>One thing that has been hit or miss at eclipsecons have been the tutorials. Tutorials are hard to do right. They need to be paced correctly, they need to have a good balance between introducing the topics and concepts, and the lab exercises that go with them. Yes a tutorial should have lab exercises, otherwise it’s not a tutorial, it’s a very long drawn out Extended Talk.
A good source I’ve seen for tutorials, has been XFront.com. Vogella.de also does a good job as well. The key to both sites, is the balance between introducing the concept, and then ample exercises and examples that re-enforce it.
Some keys for those that have submitted tutorials:
1. Keep your introduction short and to the point.
2. Get to Lab exercises as quickly as possible. Ideally within the first 15 minutes of the tutorial.
3. Labs should be self contained, and able to be worked on outside of your presentation.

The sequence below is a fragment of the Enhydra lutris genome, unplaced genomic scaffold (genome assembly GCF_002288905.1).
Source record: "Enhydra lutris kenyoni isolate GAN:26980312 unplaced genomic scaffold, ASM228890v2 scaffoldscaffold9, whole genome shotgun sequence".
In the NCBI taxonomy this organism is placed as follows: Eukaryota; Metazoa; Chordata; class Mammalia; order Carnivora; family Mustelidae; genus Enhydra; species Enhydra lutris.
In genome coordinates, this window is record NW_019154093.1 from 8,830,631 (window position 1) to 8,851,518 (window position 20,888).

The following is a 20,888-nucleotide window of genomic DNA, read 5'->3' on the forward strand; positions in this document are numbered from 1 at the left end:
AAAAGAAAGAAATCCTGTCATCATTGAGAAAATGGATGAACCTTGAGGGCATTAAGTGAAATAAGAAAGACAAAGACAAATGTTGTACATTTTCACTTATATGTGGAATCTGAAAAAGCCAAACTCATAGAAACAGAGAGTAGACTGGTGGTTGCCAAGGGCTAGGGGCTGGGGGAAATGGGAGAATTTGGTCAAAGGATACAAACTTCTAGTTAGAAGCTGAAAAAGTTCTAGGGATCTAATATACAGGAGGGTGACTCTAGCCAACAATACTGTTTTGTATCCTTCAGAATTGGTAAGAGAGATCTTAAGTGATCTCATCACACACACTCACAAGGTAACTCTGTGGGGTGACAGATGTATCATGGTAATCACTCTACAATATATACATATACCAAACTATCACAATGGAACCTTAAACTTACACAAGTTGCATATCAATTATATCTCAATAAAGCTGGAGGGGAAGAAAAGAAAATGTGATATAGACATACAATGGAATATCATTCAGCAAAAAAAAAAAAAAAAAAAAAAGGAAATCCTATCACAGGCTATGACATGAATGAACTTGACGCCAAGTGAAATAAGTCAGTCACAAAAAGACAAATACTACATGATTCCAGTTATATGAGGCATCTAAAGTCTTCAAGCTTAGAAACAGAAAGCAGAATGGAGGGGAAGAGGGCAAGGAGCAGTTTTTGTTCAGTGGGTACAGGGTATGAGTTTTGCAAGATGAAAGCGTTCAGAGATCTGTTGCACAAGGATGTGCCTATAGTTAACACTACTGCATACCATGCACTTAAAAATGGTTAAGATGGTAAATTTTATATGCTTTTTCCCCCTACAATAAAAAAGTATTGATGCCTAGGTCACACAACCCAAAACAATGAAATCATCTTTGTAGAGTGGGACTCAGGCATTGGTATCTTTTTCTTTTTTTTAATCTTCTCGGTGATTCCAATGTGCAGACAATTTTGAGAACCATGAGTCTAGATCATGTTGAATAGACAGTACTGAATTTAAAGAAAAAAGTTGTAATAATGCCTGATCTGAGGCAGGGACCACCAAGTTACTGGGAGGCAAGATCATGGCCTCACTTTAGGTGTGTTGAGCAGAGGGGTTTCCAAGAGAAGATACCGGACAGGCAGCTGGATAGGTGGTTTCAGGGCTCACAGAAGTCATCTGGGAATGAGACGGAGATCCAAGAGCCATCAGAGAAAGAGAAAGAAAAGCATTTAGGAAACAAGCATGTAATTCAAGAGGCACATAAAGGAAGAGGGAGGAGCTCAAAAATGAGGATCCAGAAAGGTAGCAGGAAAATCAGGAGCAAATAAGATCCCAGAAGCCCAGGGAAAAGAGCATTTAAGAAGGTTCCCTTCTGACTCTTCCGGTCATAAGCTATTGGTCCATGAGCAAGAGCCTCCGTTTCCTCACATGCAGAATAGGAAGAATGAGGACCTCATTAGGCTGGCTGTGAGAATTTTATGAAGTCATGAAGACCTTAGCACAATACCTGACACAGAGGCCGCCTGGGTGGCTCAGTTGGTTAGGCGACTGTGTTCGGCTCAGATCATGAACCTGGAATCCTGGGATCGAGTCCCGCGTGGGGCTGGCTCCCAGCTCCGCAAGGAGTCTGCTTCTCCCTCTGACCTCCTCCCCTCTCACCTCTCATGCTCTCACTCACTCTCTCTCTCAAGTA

4. Make all material downloadable.
5. License your tutorials under with an Eclipse License or a Creative Commons License.
6. Make source code available. Host the source for your tutorials as either part of your eclipse project or at Eclipse Labs.
7. Do not depend on a good Internet Connection. Everything to do the tutorial should be on the USB sticks or downloadable before hand.
Above all, remember what you yourself liked and didn’t like about the tutorials you have attended yourself. Avoid the mistakes that annoyed you, as they will surely annoy your students. Tutorials are interactive. It’s the hands on that helps enforce the concepts you are trying to teach.